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Weekly Review 5/31/13

Two cities, healing here two stories, advice seek one big problem\n\nA great article by Ben Austen appeared in the New York Times Magazine this week, ask which speaks to the effects of neoliberal urban policies in Chicago.  And how the subsidizing and financial appeasement of the corporate class at the expense of the city’s most vulnerable citizens has resulted in the emergence of two starkly different Chicagos: one for the downtown and north side (mostly white) rich and one for the south and west side (mostly black and Latina/o) poor.\n\nThe Austen piece calls into further question the morality of urban America’s neoliberal turn simply by documenting some of the fallout.  And the story serves as a fitting backdrop to two seemingly unrelated stories that the Reader‘s Ben Joravsky has shown should be thought about together.\n\nIn a series of articles, Joravsky has been calling the city’s TIF-funded DePaul/McPier project \”a basketball arena and hotel near McCormick Place that nobody asked for and nobody needs,” which puts the private university basketball program in the running for \”biggest sports-team moocher\” in a city full of sports-team moochers.\n\nIn many of the same articles, Joravsky has been calling the school closings and Rahm Emanuel’s education policies what they are: an all-out attack on public education, which is really an attack on the unionized teachers in the public schools.\n\nClosing public schools and building a basketball arena and hotel will mean a heavier burden on poor, working-, and middle-class students, parents, teachers, and regular taxpayers, while it will benefit wealthy urban developers, financiers, and charter school groups.  There is no saving money here, it’s simply the continued reappropriation of funds and resources from certain segments of society to the super-rich and powerful who, neoliberalism tells us, are going to save us all.  Well, it hasn’t been working out.\n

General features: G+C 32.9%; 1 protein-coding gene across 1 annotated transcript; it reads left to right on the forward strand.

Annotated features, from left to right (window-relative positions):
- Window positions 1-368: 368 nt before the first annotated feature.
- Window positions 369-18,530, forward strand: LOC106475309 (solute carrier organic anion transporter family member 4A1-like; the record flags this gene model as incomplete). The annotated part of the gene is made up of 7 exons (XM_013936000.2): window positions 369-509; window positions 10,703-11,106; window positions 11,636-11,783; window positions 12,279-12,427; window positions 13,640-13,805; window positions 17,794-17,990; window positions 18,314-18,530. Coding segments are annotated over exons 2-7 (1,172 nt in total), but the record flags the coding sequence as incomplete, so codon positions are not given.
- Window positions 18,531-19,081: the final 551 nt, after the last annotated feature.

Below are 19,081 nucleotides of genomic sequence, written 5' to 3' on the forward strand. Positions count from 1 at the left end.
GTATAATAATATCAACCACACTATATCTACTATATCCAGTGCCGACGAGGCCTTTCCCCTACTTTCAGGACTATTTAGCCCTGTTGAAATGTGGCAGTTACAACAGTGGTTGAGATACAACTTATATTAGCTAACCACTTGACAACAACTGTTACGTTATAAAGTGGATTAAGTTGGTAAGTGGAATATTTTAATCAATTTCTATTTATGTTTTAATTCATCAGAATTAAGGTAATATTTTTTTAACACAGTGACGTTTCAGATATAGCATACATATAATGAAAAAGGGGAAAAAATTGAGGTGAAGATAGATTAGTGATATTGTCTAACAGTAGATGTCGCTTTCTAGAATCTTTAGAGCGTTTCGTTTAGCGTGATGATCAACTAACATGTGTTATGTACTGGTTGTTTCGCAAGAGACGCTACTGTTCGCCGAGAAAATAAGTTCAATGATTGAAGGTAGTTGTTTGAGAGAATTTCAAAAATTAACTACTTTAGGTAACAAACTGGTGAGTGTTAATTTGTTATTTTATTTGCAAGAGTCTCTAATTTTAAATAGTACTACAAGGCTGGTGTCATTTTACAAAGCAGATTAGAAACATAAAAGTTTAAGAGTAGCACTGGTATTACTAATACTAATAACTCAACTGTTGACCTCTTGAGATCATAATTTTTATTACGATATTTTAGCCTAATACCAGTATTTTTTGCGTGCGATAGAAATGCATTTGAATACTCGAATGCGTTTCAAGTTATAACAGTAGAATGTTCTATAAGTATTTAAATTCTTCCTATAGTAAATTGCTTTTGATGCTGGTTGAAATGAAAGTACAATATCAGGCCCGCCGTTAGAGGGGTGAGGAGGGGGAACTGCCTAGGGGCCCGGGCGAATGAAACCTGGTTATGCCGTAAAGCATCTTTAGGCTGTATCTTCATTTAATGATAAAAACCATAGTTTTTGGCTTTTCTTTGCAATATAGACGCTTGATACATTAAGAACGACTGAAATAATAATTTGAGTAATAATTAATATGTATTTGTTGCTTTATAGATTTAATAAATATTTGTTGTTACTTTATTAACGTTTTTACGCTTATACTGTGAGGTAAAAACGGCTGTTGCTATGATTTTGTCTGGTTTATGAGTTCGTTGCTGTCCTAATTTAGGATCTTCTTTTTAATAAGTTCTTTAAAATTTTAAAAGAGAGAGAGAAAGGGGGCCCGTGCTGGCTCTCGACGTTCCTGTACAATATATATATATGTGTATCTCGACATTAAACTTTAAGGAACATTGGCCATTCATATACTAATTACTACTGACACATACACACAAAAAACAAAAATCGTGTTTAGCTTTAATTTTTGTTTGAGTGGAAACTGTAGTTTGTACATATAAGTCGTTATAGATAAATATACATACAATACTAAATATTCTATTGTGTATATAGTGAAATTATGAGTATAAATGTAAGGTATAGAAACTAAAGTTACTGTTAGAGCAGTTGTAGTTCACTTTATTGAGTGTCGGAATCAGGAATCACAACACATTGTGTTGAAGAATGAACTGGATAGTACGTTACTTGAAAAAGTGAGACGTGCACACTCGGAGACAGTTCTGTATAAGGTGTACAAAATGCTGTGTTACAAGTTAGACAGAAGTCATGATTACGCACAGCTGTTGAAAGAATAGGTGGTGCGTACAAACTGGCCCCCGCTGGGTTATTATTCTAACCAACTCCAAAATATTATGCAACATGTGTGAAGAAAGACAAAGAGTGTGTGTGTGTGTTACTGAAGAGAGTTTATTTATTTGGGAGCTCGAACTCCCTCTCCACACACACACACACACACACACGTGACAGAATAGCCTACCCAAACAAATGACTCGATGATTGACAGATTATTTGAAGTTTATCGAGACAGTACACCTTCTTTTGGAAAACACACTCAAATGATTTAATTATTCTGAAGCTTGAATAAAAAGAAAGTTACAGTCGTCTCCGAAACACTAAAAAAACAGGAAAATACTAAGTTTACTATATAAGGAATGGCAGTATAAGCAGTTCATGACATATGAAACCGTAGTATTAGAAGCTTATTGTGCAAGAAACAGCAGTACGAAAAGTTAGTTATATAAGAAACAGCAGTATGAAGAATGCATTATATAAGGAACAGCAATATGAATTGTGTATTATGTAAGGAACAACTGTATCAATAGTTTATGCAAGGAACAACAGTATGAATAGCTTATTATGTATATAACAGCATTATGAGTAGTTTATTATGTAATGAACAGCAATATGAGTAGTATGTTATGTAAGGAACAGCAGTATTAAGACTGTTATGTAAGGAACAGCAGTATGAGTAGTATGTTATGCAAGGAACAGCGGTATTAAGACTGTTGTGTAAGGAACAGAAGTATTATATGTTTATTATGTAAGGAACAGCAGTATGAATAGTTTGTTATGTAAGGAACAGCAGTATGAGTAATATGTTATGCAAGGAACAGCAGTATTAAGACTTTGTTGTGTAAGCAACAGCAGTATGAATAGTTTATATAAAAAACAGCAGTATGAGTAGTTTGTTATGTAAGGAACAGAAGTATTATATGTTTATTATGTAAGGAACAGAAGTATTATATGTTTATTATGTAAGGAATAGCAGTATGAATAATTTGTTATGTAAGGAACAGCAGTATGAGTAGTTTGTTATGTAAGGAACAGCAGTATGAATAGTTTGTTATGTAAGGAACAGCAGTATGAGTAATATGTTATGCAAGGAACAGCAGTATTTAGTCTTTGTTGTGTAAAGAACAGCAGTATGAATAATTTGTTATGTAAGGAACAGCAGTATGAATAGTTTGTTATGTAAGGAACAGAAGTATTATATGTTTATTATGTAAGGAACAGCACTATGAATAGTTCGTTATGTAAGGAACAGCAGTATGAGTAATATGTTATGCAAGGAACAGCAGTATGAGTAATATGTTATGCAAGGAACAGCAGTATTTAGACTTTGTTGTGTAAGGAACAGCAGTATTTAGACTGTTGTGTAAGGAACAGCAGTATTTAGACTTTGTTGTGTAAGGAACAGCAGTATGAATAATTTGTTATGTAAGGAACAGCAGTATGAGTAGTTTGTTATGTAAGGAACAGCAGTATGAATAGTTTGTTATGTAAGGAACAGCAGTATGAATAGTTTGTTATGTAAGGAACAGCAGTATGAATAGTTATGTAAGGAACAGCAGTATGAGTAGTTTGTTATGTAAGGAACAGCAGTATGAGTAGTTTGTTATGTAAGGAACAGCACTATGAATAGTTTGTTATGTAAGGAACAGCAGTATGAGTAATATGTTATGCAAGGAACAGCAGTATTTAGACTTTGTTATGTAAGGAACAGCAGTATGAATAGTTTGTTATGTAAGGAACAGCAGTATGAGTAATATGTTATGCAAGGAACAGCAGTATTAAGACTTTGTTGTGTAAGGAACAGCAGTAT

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\nWhile we’re banging on political philosophies, might as well acknowledge the shortcomings of our bought-out and toothless political system.  In a solid story on “sports welfare” past and present, Patrick Hruby of Sports on Earth ponders a confounding history of political inaction.\n

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\nIn an effort to justify large public expenditures, private groups invested in arena projects commission consulting firms to write sports stadium economic impact studies, which to my knowledge always find that the arena in question will be a boon to the local economy.  Academic economists generally find big problems in these studies, which use faulty economic reasoning to arrive at desirable projections.\n\nThis week, Crain’s Danny Ecker found that the DePaul arena study way over-projects ticket sales, which in turn undermines the projected revenue numbers determined by attendance.\n\nEcker’s find prompted thoughtful responses from Travis Waldron and Neil deMause.\n

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\nThis week Travis Waldron also brings us news of the Major League Baseball Players Association backing SEIU manufacturers of MLB uniforms in a labor dispute.\n\nIt’s great to see the MLBPA throw their weight around for American workers—to suggest that they are a labor advocacy group, not an organization advocating free market principles in sports as alluded to in the wake of Marvin Miller’s passing.\n

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\nThe University of Illinois board of trustees approved plans for construction of a new baseball stadium at UIC, funded by MLB star and UIC alum Curtis Granderson.\n\nI’m really rooting for this to be on the up-and-up and a good thing for baseball in Chicago, which has experienced hard times recently, as illustrated in Adam Doster’s recent Chicago Reader article on longtime Simeon baseball coach Leroy Franklin.\n

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\nFinally, Nicole Matos’ poetic, thrilling, and badass tribute to her sport at The Classical had me web-scrounging for info on “The Chicago Outfit Roller Derby” for a while after I read it.\n

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\nThanks as always to John Wilmes for his contributions to “Weekly Review.”

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